Clementi is a place full of memories. I watched my first movie with Yiru at Empress Place cinema which has since been torn down, hung out at Big Bookshop with the besties after school, had my favourite waffle and root beer float at A&W, stayed out at the 24-hour McDonald’s just beside Clementi Fountain.. oh who could forget Clementi Fountain. Fast forward 20 years and we now have.. City Vibe. a.k.a 金满地, literally translated as “gold all over the floor”. My precious memories.. butchered. Continue Reading →
I’ve had six people come up to me in the past week and say, almost accusingly, “You haven’t been cooking.”
The truth is, I have, but they are repeated recipes which I have shared before. Think airfried salmon with shio koji, teriyaki saba fish, vegetable soup and airfried wings.
I did find some time to bake little cheesecakes though! I was craving for some cheesecakes last week after tasting an absolutely delicious version from a sweet girl at work, and I just had to bake my own!
I started off with the regular cream cheese version, then suddenly I thought about the large, juicy, ripe Australian mangoes I got from Cold Storage a few days ago. They are the ones which have hues of green, orange and red, with deep, orange flesh. And the best part was, they were just 3 for $6.95.
I added about half a mango to add to my cheesecake batter. I was “supposed” to puree them first but I didn’t. You may choose just to make regular cheesecakes! These are not “no-bake” cheesecakes and I didn’t use any geletin. I was impatient and took these out for photo-taking (I needed the sunlight!) before they were properly set, so you can still see that the cheesecake is pretty soft around the edges. I recommend that you freeze them for 2-3 hours before eating. I hope you like this recipe!
Serve these with fresh fruit or even a raspberry or chocolate sauce. You can make a marble effect by adding some chocolate syrup to each muffin cup, then swirl them lightly with a toothpick or knife before popping them into the oven. I regret not doing that to “beautify” them! I’m still working on different versions of this recipe. I’d like a super crunchy biscuit base- these were soft even after freezing- and I’m still experimenting. Is it because I crushed them too fine? If you have any tips that you can share, please leave me a comment below!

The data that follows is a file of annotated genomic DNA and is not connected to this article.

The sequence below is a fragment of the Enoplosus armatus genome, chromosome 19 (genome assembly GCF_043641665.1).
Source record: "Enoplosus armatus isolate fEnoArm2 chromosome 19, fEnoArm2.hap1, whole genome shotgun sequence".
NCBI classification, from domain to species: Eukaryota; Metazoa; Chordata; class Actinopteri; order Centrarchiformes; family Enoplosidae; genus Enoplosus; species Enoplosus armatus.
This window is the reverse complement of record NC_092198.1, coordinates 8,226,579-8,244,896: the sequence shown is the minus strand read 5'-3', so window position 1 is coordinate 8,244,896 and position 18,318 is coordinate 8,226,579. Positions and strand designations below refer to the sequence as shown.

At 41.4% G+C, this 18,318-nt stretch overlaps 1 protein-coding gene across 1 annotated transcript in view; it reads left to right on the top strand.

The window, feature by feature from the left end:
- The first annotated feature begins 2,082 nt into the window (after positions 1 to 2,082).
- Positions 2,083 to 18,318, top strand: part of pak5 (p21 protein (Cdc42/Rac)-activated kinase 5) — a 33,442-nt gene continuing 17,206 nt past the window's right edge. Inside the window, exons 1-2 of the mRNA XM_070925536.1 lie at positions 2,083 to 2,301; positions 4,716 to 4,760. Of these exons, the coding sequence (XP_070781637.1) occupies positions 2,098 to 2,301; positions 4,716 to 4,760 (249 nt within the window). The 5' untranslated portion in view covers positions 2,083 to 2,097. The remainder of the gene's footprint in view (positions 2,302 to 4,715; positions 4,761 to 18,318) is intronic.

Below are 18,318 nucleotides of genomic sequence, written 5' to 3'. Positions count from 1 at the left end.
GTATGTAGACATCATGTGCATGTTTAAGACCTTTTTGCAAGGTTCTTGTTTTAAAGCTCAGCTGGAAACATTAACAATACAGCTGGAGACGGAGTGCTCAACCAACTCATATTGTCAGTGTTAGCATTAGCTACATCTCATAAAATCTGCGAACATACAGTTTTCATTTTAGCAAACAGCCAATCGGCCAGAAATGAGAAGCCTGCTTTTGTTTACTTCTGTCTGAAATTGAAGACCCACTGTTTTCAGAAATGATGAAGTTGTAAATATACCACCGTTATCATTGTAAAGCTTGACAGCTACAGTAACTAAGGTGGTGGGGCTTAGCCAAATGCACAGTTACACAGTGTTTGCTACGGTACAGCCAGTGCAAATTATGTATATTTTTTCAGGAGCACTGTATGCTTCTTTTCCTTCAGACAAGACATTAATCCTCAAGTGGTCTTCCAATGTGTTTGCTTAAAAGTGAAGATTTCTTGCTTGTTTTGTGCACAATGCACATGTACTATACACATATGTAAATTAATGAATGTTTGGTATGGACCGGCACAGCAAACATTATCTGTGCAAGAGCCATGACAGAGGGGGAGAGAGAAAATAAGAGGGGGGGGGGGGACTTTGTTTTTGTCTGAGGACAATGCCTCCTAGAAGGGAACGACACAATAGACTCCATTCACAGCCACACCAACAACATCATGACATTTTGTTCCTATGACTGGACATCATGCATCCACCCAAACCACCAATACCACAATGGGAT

This is my kind of comfort food.
Whenever the weather is a bit chilly, or when I am just feeling down, nothing else really gets my tummy and heart warmed up than rice and gravy.
I was searching for something to do with chicken thighs, and I came across this Braised Herb Chicken with Shio Koji recipe on Just One Cookbook. Nothing that I’ve replicated from Nami’s website has disappointed my family, and I was sure this was going to be no different. But, what is Shio Koji and where can I find it?
Shio Koji is a fermented mixture of Japanese rice malt and sea salt. It looks like porridge and tastes a little salty with a mild sweetness, and is used to substitute salt in various dishes. In this recipe, Nami uses it as a marinade for chicken thighs. I have a good mind to use it on top of salmon before airfrying the next time! I like it, but the taste is so mild, I still added a bit of salt to the dish. I found mine at the chiller section of Sakuraya Fish Mart at West Coast Plaza for $5. Read more about shio koji here.
I tweaked the recipe a little because I ran out of white wine. I used mirin instead as I like my dishes sweet and savoury. I also thickened the gravy with cornstarch solution so that it is rich and thick, perfect for spooning over rice. Look at this picture that Jason took with his phone! The lighting is bad, but it looks so comforting and delicious: